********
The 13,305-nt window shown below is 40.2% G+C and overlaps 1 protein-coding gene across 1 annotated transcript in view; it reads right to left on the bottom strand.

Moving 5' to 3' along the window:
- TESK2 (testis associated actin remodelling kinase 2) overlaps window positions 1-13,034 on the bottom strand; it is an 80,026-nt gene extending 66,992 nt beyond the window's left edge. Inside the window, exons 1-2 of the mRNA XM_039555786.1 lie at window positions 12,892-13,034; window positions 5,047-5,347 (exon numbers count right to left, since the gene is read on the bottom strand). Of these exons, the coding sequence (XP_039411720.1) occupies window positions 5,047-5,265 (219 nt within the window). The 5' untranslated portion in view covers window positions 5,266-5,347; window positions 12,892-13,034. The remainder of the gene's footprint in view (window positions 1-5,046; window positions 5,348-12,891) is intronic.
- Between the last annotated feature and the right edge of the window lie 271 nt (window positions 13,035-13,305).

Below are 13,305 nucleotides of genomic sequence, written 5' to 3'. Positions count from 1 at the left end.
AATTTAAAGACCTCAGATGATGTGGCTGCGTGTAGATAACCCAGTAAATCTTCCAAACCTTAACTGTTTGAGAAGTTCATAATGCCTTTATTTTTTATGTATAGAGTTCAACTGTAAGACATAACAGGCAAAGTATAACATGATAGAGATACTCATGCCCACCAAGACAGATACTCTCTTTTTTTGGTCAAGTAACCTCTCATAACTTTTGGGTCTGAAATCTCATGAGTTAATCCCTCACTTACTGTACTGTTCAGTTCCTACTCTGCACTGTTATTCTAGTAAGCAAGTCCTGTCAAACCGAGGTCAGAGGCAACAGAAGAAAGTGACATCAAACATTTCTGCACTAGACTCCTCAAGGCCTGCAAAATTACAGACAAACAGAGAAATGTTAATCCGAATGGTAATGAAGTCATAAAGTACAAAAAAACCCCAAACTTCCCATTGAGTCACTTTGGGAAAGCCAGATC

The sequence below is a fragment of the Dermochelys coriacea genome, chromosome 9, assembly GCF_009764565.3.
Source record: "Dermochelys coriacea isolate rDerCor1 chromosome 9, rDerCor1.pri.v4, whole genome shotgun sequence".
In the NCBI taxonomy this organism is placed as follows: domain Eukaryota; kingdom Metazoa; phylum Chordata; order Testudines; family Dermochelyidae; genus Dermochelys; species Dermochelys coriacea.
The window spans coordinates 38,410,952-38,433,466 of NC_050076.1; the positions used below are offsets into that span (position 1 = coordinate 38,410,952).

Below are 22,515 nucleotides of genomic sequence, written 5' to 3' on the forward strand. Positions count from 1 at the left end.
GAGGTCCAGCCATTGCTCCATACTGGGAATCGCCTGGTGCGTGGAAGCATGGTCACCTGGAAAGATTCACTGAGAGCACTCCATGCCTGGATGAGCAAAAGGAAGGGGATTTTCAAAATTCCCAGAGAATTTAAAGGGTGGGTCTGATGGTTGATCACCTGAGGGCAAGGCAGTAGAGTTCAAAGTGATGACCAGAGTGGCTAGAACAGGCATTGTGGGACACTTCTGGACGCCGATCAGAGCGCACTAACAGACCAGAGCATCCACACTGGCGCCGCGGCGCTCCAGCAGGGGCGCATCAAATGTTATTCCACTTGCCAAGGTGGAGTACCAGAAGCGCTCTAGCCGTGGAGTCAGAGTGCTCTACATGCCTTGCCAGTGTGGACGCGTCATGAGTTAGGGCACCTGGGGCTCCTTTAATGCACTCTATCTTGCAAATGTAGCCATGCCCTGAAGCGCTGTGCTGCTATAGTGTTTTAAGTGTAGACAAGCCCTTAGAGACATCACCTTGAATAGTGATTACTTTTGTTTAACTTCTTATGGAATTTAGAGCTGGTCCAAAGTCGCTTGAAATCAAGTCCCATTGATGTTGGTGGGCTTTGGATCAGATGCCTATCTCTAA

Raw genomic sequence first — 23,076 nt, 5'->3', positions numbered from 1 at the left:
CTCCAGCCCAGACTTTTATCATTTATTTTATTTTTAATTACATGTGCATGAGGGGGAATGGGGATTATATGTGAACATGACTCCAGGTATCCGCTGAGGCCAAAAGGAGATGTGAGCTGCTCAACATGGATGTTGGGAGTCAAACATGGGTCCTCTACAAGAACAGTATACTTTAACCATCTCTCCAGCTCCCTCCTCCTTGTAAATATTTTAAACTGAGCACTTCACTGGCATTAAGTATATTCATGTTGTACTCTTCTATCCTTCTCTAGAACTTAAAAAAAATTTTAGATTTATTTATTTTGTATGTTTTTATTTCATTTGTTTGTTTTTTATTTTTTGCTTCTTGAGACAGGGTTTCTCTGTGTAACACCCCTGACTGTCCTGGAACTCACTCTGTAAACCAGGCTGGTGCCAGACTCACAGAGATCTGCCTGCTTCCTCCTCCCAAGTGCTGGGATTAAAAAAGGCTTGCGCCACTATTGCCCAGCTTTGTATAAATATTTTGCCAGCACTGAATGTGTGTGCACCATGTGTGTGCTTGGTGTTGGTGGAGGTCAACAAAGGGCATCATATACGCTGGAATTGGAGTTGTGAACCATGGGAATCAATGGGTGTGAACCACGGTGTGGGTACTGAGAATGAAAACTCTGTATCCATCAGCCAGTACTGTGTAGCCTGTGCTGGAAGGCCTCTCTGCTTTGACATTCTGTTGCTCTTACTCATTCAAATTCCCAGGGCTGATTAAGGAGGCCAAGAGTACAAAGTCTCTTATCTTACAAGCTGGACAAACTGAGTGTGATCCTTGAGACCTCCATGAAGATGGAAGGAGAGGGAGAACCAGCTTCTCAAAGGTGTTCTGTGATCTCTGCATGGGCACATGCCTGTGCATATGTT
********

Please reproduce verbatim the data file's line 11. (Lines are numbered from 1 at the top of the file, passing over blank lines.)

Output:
Below are 22,515 nucleotides of genomic sequence, written 5' to 3' on the forward strand. Positions count from 1 at the left end.